CAM could be defined as “a group of diverse medical and health interventions, practices, or disciplines that are not generally considered part of conventional medicine” . It could be grouped as natural products or mind and body practices. Also traditional medicine such as Ayurvedic medicine, traditional Chinese medicine was included in CAM . Korea has its own traditional medicine like Japan, Malaysia and Vietnam . Though traditional Korean medicine (TKM) has some similarities to traditional Chinese medicine, Koreans have developed their own methodology for treating diseases, such as Sasang constitutional medicine . TKM is primarily composed of acupuncture, moxibustion and herbal medicine . Korea has a parallel health care system consisting of TKM and Western medicine [7,8]. The general system of TKM resembles Western medicine. They each have their own six-year undergraduate education and subsequent licensing examination. There are TKM hospitals and clinics in much the same way there are Western hospitals and clinics. In 2008, the numbers of Western medicine doctors and TKM doctors were 95,013 and 17,473 respectively. Also the number of Western medicine hospital including a tertiary and general hospital was 2,195. On the contrary, the number of TKM hospital was only 148 [9,10]. Services such as acupuncture that are provided by TKM doctors (generally referred to as doctors of Korean medicine (DKM)) are partially covered by the National Health Insurance of Korea. In a national survey of Korean citizens, the prevalence of CAM use was approximately 29% in 1999. Of those CAM users, approximately half (15%) received medical attention from an DKM . A more recent survey of the Korean population conducted in 2006 indicated that the prevalence of CAM use was 74.8% and the prevalence of TKM use was at 31.6% . The medical cost of TKM, defined as the cost of TKM hospitals and clinics, is approximately one billion dollars, which represents 3.9% of total medical costs covered by national health insurance according to the 2008 national health insurance statistics .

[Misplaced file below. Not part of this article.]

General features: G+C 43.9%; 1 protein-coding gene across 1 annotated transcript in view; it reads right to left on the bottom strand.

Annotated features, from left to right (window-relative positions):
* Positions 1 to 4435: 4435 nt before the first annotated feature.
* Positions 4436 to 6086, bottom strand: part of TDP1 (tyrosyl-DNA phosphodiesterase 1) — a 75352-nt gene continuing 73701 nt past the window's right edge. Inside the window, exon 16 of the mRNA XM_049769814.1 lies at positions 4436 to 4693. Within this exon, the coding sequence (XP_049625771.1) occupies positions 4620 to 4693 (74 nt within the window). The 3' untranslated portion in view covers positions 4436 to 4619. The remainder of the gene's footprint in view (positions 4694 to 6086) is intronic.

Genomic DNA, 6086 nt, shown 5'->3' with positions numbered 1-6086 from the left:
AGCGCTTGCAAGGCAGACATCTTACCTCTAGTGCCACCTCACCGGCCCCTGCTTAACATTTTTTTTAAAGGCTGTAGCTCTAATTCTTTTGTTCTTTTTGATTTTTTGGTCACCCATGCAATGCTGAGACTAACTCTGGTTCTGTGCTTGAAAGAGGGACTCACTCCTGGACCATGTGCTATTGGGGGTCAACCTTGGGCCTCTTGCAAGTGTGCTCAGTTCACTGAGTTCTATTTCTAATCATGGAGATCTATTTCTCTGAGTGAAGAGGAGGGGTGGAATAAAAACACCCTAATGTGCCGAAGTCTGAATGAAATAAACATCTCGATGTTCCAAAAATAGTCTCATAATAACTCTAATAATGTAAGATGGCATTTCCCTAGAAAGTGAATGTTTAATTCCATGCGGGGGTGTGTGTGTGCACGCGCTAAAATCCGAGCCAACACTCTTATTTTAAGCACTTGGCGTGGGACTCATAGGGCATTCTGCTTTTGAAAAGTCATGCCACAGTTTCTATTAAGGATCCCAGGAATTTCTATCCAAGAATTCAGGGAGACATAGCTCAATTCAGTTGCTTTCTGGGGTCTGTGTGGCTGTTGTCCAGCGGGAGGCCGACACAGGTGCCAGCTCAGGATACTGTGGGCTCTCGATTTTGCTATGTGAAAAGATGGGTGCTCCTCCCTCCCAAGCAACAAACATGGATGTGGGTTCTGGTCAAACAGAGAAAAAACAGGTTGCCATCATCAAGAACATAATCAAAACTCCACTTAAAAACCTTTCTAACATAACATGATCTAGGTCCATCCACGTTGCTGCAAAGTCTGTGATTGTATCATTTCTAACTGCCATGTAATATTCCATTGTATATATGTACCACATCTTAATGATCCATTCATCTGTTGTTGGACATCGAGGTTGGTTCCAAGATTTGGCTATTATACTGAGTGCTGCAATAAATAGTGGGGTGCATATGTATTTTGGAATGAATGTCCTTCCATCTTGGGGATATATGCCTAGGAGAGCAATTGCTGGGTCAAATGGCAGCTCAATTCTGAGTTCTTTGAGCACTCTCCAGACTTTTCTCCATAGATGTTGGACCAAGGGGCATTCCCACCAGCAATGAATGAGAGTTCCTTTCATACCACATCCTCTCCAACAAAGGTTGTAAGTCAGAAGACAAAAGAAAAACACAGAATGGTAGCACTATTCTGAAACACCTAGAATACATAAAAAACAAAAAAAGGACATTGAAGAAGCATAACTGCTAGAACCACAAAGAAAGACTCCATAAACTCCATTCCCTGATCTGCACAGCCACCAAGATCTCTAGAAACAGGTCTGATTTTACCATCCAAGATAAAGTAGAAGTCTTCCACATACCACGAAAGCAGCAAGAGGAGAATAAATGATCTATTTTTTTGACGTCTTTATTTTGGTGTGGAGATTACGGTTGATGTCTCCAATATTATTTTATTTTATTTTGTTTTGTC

Though TKM plays a substantial role in the Korean health care system and the cost of TKM is not negligible, it is difficult to determine the proportion of Korean citizens using TKM to treat a specific disease or condition. Though it is possible to estimate TKM usage in terms of total medical cost, the preference of each patient for TKM versus Western medicine for a given disease is not well understood. Although it is known that the use of TKM is higher for the treatment of musculoskeletal, endocrine, obstetric and gynecological conditions, the prevalence of using TKM to treat specific diseases has not yet been reported . This is largely because there are different disease classification systems for TKM and Western medicine. In Western medicine, diseases are generally classified by international classification of diseases (ICD) codes . In Korea, the Korean version of ICD-10 (KCD) is currently applied when diagnosing diseases using Western medicine, while the diagnosis of diseases using TKM typically involves the TKM diagnosis system. Since TKM has a distinctive, diagnostic approach, Pattern Identification (PI), Disease classification system of TKM is composed to reflect the PI. It categorized the body condition according to the quantity of Qi or Blood such as deficiency of Qi or blood or Sasang constitution such as So-eumin, So-yangin, Tae-umin and Tae-yang-in). Therefore, though the total number of services or total cost of TKM is available, disease-specific data is generally not.